When your family gathers for Thanksgiving this week, what will you count as blessings?
- Safe travels?
- Somebody else cooked the turkey?
- Everyone is healthy?
Since March I’ve been counting the gifts God has blessed me with; I’ve learned to pay attention to little things. But listening to my Daddy’s stories of growing up in the Depression reminded me of how my grandmothers cooked a Thanksgiving meal during the 1930s. For people in many parts of the world today, cooking a meal and staying warm in winter is not much different than it was for my parents and grandparents. Compare your next few days with these memories from a tape my daddy recorded in 1985.
COOKING, STORING FOOD
“Wherever we lived there was always a big cistern in the ground. All during the winter we would catch rainwater or melted snow in it and hope we’d collect enough to last us for the summer when it got dry. The cistern looked like a well but it was about 15 to 25 feet deep. Many times I saw Mama take jars of milk, put them in a bucket, and lower them into the cistern down to the water level. She would tie the rope off and leave them there until she was ready to use them. You could usually keep milk a couple of days in the cistern before it would turn sour or we called it “blinky”.
How well I remember the old cookstove Mama had. I wish I knew how many pieces of wood I had to cut for that thing. It was always amazing how Mama could always know just how much wood she needed in the stove to maintain the proper temperature. She could control it with almost splinters of wood. When we were small we had to keep the wood box full. As we grew older we had the responsibility of cutting the wood. This went on the year round; we cut wood in January, and we cut wood in July. Neither one of those times were a good time to cut wood; you either freeze to death or burn up.”
“Most of the houses I remember us living in were good houses, and most of them used an old fireplace for heat – you could almost freeze to death if that was your only heat. I remember when we got our first warm morning heater. That was the greatest invention that ever happened! You could fill that stove up at night with coal, and when you got up the next morning, the fire was still there. All you had to do was shake the ashes out, open that stove up, and it was off on a roar. To me, that was the greatest thing, because you didn’t have to get out of a good ol’ warm feather bed, dress in a cold room, go into the living room, and build a fire. It just took forever to get yourself warm on those mornings.”
“The farming work I remember was planting crops, mostly corn and tobacco, some oats and a lot of peas for making hay. Daddy always milk cows from the time I remember anything about farming. The first chore we had every day was to go up to the barn to milk. That would take about an hour and a half every day; while we were at the barn, Mama was making breakfast. We always had sausage or ham, gravy, eggs — most of the time, if the chickens were laying, and hot biscuits. It was the same thing every morning. The only time I ever known breakfast to be anything else might be on a Sunday. Mama would get up while we’d sleep a little bit late, and she would fry a chicken for breakfast. That was a great treat. Everything we ate was from food we raised ourselves, except the flour and sugar. The meat, we cured or smoked, the jelly and jams, Mama put up every summer. We were pretty self-sufficient.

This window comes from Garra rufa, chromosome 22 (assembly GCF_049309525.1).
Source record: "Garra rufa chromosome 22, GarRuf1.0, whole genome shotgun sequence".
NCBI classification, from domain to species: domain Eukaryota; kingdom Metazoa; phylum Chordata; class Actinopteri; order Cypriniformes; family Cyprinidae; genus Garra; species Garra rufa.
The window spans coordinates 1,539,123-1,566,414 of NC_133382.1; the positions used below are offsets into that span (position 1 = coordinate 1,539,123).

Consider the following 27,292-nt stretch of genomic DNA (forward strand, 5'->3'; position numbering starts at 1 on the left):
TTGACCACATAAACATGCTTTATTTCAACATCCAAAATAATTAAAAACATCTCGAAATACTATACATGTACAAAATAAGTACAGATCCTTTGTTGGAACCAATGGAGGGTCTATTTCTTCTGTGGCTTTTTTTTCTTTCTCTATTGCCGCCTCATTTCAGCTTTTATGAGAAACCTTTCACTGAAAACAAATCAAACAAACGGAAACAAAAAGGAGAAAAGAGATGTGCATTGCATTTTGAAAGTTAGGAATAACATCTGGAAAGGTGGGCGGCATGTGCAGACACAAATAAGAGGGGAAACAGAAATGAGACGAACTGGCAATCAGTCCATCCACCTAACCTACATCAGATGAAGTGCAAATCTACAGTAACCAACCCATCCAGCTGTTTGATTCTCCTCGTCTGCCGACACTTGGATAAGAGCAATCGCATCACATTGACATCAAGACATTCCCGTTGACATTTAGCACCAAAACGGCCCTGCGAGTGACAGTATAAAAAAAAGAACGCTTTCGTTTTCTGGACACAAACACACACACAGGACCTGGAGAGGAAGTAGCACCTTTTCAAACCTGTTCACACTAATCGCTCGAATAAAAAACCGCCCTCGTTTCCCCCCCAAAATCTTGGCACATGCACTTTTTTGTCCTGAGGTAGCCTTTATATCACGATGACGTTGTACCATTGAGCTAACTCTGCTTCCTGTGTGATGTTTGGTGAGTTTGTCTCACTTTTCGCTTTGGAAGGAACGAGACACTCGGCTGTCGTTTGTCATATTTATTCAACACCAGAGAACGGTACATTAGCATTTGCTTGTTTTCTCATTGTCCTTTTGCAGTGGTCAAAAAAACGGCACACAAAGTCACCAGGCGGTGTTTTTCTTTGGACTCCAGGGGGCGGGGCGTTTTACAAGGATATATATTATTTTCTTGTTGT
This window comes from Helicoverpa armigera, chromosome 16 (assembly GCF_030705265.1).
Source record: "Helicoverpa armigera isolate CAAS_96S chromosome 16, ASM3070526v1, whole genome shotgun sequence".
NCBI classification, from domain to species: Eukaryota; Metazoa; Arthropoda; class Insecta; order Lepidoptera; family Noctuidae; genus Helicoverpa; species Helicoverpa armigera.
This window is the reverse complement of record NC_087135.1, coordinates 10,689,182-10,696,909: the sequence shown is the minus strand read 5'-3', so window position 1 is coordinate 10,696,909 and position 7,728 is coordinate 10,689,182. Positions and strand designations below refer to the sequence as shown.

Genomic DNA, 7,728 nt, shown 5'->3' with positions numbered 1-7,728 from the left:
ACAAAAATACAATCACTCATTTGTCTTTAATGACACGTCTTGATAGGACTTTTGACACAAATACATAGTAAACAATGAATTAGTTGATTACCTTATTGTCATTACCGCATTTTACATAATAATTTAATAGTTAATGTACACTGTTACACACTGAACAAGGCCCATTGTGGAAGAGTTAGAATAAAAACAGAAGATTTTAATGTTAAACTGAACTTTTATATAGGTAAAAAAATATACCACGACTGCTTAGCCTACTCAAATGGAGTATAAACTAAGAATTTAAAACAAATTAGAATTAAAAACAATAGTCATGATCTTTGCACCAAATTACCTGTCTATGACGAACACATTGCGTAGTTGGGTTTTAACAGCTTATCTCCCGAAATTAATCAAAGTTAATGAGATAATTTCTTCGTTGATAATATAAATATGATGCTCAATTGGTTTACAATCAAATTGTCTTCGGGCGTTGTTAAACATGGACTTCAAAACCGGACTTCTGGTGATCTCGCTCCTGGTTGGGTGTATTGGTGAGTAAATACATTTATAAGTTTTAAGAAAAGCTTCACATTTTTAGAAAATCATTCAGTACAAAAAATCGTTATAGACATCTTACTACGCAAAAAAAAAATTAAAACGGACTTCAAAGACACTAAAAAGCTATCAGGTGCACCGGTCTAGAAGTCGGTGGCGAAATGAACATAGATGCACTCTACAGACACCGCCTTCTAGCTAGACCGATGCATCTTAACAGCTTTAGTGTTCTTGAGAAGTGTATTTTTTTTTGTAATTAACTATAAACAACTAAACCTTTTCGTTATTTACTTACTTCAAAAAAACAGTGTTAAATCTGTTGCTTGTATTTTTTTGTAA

I remember that for a long time the only thing we used in farming was mules. Lot of farmers used horses, but Daddy didn’t like horses. He thought horses were too head-strong, too fractious; you couldn’t depend on them. Once he got a mule trained, he believed you could do anything with them. We traveled in a wagon or walked wherever we needed to go. Sometimes we kids would ride one of the mules. That always embarrassed me, riding a mule. Someone would ride up on a beautiful horse, and I’d be on an old flop-eared mule with a back bone that would almost bisect your body, slow, lazy, didn’t care. I never did like to go anywhere on a mule. I thought we should have at least one horse to go places on.
We never owned any land; my daddy was always a share-cropper. The old Burnham place was a farm we lived on the longest. Mr. Burnham was pretty wealthy and lived in Paducah. Farming was probably a hobby to him, but I remember the first tractor he bought for the farm. It had steel wheels on it. I remember people coming from miles and miles around to see that tractor work. When Daddy decided I knew enough about driving the tractor, he let me drive it by myself.”
Daddy said that even though they were poor, as kids, they thought everything was great. Most everyone else they knew were in the same situation as their own family. In light of these memories I’m counting some different blessings.
I thank God:
- I have all the water I need when I turn on a faucet.
- I can turn on a stove run by electricity to cook a turkey and vegetables.
- I have a large refrigerator to store more than enough food for a week of meals.
- when it turns cool the only thing I have to do is change the thermostat.
- I have a car filled with gas so I can buy the food I need at a store less than one mile from my house.
I hope you are counting blessings as simple as a two year old in a pile of leaves and then cousins piling in with her.
Thanksgiving Tree from Ann Voskamp
A Family Trivia Activity from Martha Stewart